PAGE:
Labor Markets and the Working Poor in the West Coast States


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In each of the three west coast states we find that, more often than not, poor families had at least one working family member in 2009. As shown in the figure below, at least two thirds of families living below the poverty line in California (69%), Oregon (69%) and Washington (67%) had at least one working family member. However, the number of poor families with at least one working member dropped by at least 2 percentage points in each of the west coast states between 2008 and 2009.

Can a Minimum Wage Worker Stay Above the Poverty Line?

Since July 2009, the federal hourly minimum wage has been $7.25. In the majority of states, the state minimum wage is the same as the federal minimum wage, but where they differ, the higher standard applies. Given 2009 poverty thresholds (the latest year available), a full time worker in a family of four with two children and no other workers would need to earn $10.46 per hour to keep the family above the poverty line. In states where the state minimum wage was the same as the federal wage, there was a $3.91 per hour difference between the minimum wage and the wage needed to live above the poverty line for a family of four in 2009.

The table below shows the state minimum wages in the west coast states of California, Oregon, and Washington in 2009 as well as the gap between what a worker would earn for full-time, year-round work at minimum wage and the federal poverty level. No state’s minimum wage was sufficient to raise a full-time worker over the poverty threshold for a family of four (if they are the only source of income in the family) in 2009 but the gap between the state minimum wage and the poverty line wage was smallest in Washington ($1.91) and Oregon ($2.06).  In California the gap was $2.46.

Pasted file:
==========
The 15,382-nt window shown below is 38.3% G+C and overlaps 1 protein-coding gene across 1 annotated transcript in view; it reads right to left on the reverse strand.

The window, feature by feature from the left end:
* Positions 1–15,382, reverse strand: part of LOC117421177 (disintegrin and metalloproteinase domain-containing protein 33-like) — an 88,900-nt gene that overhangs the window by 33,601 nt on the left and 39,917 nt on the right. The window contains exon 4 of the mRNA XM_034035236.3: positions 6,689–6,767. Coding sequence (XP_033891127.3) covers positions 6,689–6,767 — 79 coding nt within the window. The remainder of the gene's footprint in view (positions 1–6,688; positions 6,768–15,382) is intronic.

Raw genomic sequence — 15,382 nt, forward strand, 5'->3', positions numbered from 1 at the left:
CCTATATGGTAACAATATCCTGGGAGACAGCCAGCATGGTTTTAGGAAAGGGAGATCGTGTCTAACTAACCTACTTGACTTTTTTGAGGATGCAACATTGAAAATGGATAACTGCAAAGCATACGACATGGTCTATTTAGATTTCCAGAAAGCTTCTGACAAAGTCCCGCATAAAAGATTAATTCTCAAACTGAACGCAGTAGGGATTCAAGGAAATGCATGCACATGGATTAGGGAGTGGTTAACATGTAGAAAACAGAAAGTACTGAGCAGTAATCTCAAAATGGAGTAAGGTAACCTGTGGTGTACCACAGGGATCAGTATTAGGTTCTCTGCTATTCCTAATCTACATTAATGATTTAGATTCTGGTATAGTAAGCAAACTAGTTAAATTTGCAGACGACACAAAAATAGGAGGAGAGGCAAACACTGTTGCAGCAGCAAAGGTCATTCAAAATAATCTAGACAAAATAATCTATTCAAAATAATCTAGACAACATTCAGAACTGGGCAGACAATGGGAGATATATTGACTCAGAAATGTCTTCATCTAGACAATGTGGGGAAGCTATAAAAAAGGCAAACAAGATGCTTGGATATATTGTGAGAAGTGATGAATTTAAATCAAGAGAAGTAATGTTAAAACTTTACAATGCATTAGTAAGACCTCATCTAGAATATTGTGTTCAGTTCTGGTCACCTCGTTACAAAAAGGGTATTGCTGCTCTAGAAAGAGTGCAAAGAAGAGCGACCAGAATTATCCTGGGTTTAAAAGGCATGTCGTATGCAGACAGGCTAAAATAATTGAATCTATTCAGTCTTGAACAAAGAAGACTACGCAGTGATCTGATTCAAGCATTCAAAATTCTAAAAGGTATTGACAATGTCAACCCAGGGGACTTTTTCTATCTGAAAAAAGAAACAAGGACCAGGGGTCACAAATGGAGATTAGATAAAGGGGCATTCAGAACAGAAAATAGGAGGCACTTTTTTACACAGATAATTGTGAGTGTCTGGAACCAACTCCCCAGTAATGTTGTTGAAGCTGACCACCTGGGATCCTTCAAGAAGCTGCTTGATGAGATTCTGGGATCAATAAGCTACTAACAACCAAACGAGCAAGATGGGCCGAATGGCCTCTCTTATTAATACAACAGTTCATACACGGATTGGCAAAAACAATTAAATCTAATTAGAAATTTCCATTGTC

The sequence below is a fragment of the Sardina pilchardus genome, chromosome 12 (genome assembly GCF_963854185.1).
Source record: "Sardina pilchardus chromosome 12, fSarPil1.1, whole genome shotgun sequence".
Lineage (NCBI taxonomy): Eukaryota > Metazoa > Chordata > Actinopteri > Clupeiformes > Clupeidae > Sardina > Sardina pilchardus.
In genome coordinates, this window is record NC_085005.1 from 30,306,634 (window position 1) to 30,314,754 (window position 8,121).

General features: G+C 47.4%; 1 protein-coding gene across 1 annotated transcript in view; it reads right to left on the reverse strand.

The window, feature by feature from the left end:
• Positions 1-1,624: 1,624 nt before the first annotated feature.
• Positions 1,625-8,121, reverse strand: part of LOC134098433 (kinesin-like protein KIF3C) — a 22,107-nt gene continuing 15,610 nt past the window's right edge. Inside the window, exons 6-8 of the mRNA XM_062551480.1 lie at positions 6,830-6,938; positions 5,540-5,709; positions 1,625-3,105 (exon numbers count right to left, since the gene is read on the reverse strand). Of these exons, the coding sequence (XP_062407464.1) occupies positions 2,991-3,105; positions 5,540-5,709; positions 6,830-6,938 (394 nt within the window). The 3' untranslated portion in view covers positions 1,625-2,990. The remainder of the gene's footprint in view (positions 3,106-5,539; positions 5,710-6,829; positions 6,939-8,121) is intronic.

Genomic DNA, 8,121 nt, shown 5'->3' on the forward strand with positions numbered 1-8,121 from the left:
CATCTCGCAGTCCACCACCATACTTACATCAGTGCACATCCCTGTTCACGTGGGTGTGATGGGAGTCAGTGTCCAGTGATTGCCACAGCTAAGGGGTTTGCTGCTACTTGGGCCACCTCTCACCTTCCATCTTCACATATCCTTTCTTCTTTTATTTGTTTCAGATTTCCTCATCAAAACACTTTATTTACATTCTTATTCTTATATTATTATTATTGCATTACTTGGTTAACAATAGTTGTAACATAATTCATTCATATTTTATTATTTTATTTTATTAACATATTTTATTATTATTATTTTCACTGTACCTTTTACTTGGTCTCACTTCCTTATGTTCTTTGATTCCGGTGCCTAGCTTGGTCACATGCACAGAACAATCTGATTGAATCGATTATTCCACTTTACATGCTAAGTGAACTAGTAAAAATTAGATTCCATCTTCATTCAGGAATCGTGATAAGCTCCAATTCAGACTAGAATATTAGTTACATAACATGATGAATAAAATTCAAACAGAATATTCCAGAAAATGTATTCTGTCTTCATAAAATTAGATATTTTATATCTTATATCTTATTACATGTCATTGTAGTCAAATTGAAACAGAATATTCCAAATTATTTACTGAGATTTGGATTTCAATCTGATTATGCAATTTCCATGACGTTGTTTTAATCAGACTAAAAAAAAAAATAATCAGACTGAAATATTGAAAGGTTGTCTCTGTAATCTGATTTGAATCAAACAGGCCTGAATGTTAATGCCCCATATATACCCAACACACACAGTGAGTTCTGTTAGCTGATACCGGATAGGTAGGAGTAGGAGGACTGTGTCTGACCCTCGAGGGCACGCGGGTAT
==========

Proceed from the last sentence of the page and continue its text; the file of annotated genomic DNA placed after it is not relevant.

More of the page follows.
Because the state minimum wages in California, Oregon and Washington are higher than the federal minimum wage and have been increased more frequently, minimum wage work in these states brings a worker and her family closer to the poverty threshold for a family of four than does the federal minimum wage (69% in 2009). As shown in the figure below, a minimum wage worker in California in 2009 earned a slightly higher percentage of the four person poverty threshold (75.5%) than did a minimum wage worker in 1980 (72%). The disparity between the state minimum wage and the poverty line was greatest in 1996 when the annual earnings of a minimum wage worker were just 56% of the poverty line.

As shown in the figure below, a minimum wage worker in Oregon in 2009 also earned more, relative to the poverty line for a family of four, than a minimum wage worker in 1980. In 1980, a minimum wage worker in Oregon made 72% of the poverty line at that time, whereas the same worker in 2009 earned an amount equal to about 79.2% of the poverty line for a family of four.
 

In Washington, a minimum wage worker's earnings would have put a family of four at 77% of the federal poverty threshold in 1980. Thanks to increases beginning in the year 2000, minimum wage earnings in 2009 would put a family of four at 81 percent of the poverty threshold.